- Iran has become passive when dealing with attacks by the US and Israel.
- The country has suffered suspected sabotage attacks.
- Democratic candidate Joe Biden is likely to put less pressure on Iran if he becomes president.
Iran has been toning down its war rhetoric in recent weeks, even in the face of an increasingly hostile archenemy, Israel. The recent destruction of sites crucial to Iranian nuclear program by suspected Israeli operatives caused a stir, but the Iranian administration was keen to downplay the incidents.
About the Covert Attacks
Experts contend that the Israelis have been involved in a series of covert offensive operations targeting Iranian nuclear facilities in recent weeks, with the most notable target being the Natanz nuclear site. It suffered substantial damage after a suspected attack earlier this month.
The Iranian government downplayed the incident as a minor fire at the facility. Aerial photographs of the site, however, revealed extensive damage. The sabotage incident set back the Iranian uranium enrichment program by more than two years.
Other sites that have been targeted since June 26 include a ballistic missile liquid fuel production site in Prachin, and a power plant situated in Shiraz.
A group calling itself the Cheetahs of the Homeland claimed responsibility for the Natanz attack. It claimed to be comprised of dissidents within the Iranian military ranks. Experts, however, believe that the assertion is a smokescreen. There is speculation that the unit is in fact, an Israeli government-funded cyberattack outfit.
Its name, Cheetahs of the Homeland, seems deliberately similar to those used by Iranian cyberattack groups, such as Persian Cat, and Charming Kitten. These are allegedly backed by the Iranian Revolutionary Guard Cyber Army. It is likely that the Cheetahs of the Homeland cyberattack unit was created to counter the Persian Cat.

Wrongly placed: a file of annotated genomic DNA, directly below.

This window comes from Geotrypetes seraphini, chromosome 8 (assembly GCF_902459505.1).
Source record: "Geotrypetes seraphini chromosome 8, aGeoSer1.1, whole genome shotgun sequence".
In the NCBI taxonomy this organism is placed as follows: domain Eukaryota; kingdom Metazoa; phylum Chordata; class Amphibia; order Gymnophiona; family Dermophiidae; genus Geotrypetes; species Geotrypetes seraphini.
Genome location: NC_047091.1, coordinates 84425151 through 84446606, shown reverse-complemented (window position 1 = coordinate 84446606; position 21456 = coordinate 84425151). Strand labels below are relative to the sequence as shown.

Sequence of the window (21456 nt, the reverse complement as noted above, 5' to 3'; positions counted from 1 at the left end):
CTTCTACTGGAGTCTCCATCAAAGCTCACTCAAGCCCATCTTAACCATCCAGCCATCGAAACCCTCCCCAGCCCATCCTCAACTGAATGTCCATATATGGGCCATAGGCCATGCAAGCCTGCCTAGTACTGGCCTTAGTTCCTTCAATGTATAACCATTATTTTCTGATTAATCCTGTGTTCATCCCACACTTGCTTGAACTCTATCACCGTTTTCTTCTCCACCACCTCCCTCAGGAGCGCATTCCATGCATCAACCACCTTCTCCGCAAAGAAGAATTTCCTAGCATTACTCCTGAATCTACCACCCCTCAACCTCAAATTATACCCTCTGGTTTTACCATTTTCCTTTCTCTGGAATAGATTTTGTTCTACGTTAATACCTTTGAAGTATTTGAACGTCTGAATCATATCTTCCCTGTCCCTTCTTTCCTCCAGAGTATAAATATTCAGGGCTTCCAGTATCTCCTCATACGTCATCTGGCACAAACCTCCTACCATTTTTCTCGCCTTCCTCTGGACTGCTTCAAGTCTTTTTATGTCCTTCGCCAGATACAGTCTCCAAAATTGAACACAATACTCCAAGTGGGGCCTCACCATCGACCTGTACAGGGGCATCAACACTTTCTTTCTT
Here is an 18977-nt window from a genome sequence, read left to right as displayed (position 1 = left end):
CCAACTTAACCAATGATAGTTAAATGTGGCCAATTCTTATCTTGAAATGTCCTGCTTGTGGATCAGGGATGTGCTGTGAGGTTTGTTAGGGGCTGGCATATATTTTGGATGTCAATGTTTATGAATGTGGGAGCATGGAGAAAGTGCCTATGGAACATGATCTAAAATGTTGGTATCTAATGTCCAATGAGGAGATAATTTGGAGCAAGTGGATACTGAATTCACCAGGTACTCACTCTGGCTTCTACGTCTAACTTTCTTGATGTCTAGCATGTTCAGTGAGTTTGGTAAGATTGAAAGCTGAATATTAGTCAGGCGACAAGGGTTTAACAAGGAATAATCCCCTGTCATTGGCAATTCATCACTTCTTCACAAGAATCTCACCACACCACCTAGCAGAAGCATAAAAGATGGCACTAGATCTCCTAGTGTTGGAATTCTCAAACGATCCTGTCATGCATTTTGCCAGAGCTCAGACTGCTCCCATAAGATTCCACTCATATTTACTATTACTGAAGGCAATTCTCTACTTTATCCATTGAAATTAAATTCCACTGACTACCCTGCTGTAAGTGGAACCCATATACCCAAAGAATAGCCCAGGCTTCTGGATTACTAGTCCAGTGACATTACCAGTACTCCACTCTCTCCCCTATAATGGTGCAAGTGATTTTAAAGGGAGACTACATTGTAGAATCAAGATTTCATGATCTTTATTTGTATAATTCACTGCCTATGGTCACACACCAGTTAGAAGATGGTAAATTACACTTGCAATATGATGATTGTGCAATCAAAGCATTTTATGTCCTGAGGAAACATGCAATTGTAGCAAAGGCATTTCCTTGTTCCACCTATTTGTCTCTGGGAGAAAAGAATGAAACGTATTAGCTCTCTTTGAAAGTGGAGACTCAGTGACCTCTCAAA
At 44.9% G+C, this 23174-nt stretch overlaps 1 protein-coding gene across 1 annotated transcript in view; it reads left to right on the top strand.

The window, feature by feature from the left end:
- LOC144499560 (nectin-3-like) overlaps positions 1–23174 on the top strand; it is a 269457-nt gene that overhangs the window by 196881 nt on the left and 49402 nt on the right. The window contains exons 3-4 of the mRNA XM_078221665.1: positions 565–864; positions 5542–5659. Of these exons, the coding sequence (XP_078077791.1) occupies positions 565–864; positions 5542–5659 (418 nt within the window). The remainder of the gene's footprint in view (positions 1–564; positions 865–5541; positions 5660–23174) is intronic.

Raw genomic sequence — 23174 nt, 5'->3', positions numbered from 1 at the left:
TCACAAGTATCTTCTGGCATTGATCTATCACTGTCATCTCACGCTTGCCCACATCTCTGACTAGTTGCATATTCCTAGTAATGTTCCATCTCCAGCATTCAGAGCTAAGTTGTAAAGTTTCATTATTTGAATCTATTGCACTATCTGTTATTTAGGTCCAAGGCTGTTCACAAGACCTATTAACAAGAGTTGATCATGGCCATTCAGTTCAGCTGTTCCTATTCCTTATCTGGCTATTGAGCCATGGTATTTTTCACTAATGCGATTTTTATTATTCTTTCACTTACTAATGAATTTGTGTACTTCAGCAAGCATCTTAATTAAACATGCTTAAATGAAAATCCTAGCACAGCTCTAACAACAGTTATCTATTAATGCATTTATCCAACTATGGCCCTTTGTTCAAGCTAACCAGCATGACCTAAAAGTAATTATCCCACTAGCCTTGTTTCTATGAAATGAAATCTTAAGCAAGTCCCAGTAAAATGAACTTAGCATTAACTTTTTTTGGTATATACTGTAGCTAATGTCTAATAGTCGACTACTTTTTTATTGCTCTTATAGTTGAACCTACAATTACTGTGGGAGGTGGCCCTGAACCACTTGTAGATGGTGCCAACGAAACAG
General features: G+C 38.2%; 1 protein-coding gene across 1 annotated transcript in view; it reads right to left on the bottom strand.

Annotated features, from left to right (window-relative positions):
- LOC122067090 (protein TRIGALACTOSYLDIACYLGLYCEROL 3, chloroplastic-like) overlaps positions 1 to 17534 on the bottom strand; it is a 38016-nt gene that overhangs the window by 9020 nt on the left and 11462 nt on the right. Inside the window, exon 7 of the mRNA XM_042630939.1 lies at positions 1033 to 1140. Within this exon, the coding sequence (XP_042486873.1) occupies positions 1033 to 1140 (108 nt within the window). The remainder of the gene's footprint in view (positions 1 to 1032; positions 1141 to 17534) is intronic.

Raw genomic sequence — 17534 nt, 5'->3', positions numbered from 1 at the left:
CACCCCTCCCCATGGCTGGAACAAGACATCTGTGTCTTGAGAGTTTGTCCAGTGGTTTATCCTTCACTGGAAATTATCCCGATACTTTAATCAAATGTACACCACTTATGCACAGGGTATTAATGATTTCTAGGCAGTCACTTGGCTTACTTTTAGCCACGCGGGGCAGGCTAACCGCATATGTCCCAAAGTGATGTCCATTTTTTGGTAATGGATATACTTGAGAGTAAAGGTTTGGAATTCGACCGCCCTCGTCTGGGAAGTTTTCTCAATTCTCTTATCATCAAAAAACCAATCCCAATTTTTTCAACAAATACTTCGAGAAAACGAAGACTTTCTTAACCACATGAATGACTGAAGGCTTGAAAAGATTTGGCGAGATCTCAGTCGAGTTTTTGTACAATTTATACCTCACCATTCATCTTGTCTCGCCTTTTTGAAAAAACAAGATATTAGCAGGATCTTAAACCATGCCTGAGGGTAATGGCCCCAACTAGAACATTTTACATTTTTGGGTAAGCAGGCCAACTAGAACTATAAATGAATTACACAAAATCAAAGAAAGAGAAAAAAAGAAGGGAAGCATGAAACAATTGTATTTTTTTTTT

Both the Israeli and US governments view Iran’s nuclear program as a threat that should be stamped out. It is likely that cyberattack units from the two nations collaborated during the most recent sabotage campaign.
Just a few weeks ago, Israeli Prime Minister Benjamin Netanyahu asked the US to impose more sanctions on Iran in order to stop the advancement of its nuclear program. “I believe it’s time to implement snapback sanctions. I don’t think we can afford to wait. We should not wait for Iran to start its breakout to a nuclear weapon, because then it will be too late for sanctions,” he said.
Netanyahu also warned Iran about furthering its nuclear program ambitions, stating, “Israel will continue to take the actions necessary to prevent you from creating another terror and military front against Israel in Syria. I say to [Syrian President] Bashar al-Assad, ‘You’re risking the future of your country and your regime.’”
A Change in Political Leadership
Despite the current setbacks, the Iranian regime seems surprisingly resilient. The leadership has been keen to ignore the most recent incidences that fall short of war. This is likely because there is an increasing likelihood that US government leadership will change following the November elections.
President Donald Trump’s popularity seems to be waning due to his lackluster handling of the coronavirus crisis and the Black Lives Matter protests. As such, Iran may be keen to refrain from any confrontations with Israel or the US in anticipation of a Joe Biden win. The Democratic candidate is more likely to be sympathetic to the nation’s course.
If he becomes president, Biden will have the power to lift the sanctions on Iran by executive order.